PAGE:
Editor’s note: Reporter Tim Shufelt appeared on The Daily Show with Jon Stewart and spoke about the Great Canadian Maple Syrup Heist. Watch the segment.
Two weeks after police raided his business, Etienne St. Pierre agreed to take a lie-detector test. In the office of a Montreal polygraph examiner, St. Pierre sat in a specialized chair with sensors under his legs and feet that monitored his muscle movements. A cuff was placed around his arm to measure his blood pressure and heart rate. Tubes around his chest and abdomen traced his breathing patterns. Electrodes on his fingers detected sweating. “It didn’t make me nervous, because I have nothing to hide,” St. Pierre says, insisting he played no part in one of the strangest and most spectacular heists in Canadian history. Quebec police clearly thought otherwise, having already seized the contents of his warehouse in rural New Brunswick before escorting the materials out of the province by guarded convoy.
John Galianos, a 25-year veteran of the Sûreté du Québec and now a private polygraph expert, says he warned St. Pierre: “If you lie to me about anything, if you know who stole this, if you have any involvement at all and you don’t tell me about it, you’re going to flunk your test.” Galianos asked a series of “diagnostic” questions to calibrate the machine and ensure each sensor was transmitting biometric data to his computer monitor. At last, Galianos got to the point. “Did you conspire with anyone to steal maple syrup belonging to the federation?”
The Federation of Quebec Maple Syrup Producers made news around the world when it announced in August that thousands of barrels of maple syrup had been stolen from its reserves in Saint-Louis-de-Blandford, southeast of Trois-Rivières. “I was in Europe when it happened, and I even heard about it in England,” says Ray Bonenberg, who has a 1,400-tap sugar bush in the Ottawa Valley. That the loot was something so stereotypically Canadian piqued global interest in the “sticky-fingered thieves,” as nearly every article put it. Jesse James meets Bob and Doug McKenzie. Even more amusing was the realization that the Quebec maple syrup industry maintains a “global strategic reserve” in much the same way that countries keep mass stockpiles of oil or grain. It was all so delightfully Canuck.
As the novelty faded, the scale of the crime set in. The federation estimates that up to 2.7 million kilograms, or some 10,000 barrels have disappeared, representing more than 10% of the federation’s vast reserves held in four different facilities. That stolen quantity has a market value of about $20 million in bulk sales (retail value would be much higher). “It’s puzzling how you can steal that much syrup,” says Antoine Aylwin, a partner at Fasken Martineau in Montreal who represents some Quebec maple syrup producers who have run afoul of the federation. Moving that kind of volume would require more than 100 heavy truckloads. “To me, that’s not an outside job.”
The mystery of the missing maple syrup is aggravating an industry already in turmoil. As Quebec has risen to become by far the world’s leading producer of maple syrup, the federation has evolved into a powerful marketing board with almost absolute control over the provincial industry. Aside from small retail containers at roadside stands, farmers’ markets and the like, all Quebec maple syrup must pass through the federation, which dictates how much each producer can sell, and penalizes unauthorized production and selling. A faction of dissenting producers that defy the federation and supply the black market, when caught, are often fined severely. St. Pierre, a New Brunswick–based exporter of maple products, has flouted the federation’s authority for years by buying black-market maple syrup from Quebec producers. But he says he had nothing to do with the robbery. Police officers arrived on his property on Sept. 26 with a search warrant and took from his warehouse almost 700 barrels, which he planned to sell to buyers in Europe and the United States for more than $1 million. He said police even took his forklift, scales, syrup grading instruments and computer records. “They cleaned the building.”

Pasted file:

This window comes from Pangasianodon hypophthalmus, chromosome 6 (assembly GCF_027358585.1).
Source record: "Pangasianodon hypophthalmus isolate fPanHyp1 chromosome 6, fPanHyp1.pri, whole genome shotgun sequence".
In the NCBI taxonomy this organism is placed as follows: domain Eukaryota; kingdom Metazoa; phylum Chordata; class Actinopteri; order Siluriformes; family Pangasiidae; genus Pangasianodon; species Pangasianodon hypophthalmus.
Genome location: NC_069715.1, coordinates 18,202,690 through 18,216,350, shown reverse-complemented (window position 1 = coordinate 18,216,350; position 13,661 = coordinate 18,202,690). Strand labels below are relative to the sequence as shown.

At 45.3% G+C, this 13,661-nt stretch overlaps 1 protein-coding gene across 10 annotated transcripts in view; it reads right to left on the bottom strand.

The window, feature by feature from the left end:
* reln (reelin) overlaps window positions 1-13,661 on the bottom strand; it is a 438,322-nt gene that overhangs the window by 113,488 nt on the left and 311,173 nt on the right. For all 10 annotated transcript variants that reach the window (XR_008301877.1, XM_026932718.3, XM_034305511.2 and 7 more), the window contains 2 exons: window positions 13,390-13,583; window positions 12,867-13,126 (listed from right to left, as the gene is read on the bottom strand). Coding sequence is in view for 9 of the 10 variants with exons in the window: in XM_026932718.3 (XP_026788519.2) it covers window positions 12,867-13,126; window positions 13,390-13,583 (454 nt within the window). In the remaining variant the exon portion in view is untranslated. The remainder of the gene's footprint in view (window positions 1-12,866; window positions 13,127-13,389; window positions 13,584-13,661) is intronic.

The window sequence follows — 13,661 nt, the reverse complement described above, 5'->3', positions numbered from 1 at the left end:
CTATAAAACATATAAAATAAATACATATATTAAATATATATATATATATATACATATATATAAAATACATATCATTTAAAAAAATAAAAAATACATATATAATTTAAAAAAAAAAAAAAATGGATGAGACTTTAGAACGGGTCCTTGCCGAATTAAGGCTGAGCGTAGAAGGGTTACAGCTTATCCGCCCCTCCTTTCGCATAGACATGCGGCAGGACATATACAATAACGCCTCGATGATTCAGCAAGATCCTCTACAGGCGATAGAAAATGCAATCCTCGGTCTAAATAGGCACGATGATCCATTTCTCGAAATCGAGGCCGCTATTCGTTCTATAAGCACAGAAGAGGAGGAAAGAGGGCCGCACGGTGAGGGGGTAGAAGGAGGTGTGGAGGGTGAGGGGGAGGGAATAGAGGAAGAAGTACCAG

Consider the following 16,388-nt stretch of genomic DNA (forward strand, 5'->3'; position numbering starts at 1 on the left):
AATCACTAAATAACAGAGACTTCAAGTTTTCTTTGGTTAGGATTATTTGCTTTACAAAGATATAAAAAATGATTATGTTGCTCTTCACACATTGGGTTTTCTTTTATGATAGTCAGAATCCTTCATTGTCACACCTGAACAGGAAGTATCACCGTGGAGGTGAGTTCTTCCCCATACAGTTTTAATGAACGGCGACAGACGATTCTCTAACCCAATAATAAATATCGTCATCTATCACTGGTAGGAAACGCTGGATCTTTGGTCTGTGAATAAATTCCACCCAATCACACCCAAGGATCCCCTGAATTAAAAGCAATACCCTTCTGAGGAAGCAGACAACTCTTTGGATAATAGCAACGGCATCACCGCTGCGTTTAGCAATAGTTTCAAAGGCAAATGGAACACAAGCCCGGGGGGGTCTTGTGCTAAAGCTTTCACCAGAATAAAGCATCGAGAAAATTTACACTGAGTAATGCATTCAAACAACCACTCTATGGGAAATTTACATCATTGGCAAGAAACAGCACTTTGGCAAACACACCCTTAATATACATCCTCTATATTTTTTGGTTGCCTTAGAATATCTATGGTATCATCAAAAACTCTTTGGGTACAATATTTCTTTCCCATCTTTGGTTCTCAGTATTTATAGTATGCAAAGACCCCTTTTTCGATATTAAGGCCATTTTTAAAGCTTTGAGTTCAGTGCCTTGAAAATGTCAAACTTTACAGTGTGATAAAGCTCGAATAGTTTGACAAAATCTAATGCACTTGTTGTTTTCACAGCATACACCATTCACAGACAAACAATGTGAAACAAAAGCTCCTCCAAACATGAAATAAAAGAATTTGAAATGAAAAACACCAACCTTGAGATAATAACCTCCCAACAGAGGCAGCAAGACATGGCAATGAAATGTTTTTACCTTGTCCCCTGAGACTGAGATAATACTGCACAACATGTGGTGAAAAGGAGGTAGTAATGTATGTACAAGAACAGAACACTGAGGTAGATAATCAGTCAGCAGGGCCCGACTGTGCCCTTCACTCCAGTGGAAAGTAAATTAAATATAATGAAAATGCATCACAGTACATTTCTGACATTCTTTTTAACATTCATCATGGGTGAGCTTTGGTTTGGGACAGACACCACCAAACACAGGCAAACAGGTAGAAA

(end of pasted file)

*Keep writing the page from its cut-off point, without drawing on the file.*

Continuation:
The federation has no sympathy for producers who complain the industry is too restrictive and the fines too punitive. It’s only through the enforcement of tight regulations that the federation says it can impose stability on the maple syrup industry, which is no easy feat when dealing with a highly variable commodity. The harvest is only about six weeks long, in March and April, when the change of seasons offers just the right mix of cool nights and warm days to force sap to flow through the sugar maple tree. Weather variations can curtail production significantly. Warm temperatures last spring, for example, reduced maple syrup output by 32% in the United States this year. Bumper crops are just as disruptive.
The federation was first conceived as a professional syndicate in the 1960s to represent and advocate for producers. Wild fluctuations in maple syrup yield year to year pressed the need for some form of collective production and selling. In 2000, Quebec produced 41 million kilograms of maple syrup, more than a 30% increase over the previous year. Prices plunged accordingly. Producers agreed to transform the federation into a marketing board to negotiate better terms of sale. That year, the federation also began storing overproduction in reserve to smooth out annual variations in the syrup harvest. But another good year in 2003 flooded the reserves, and the industry then decided to impose quotas to limit excess production. Critics now reserve a special contempt for the way the federation oversees the quota system. The industry has become “way too restrictive,” says Hans Mercier, a lawyer in Saint-Georges, the heart of maple syrup country in the Chaudière-Appalaches region. “And I would say it’s getting worse.”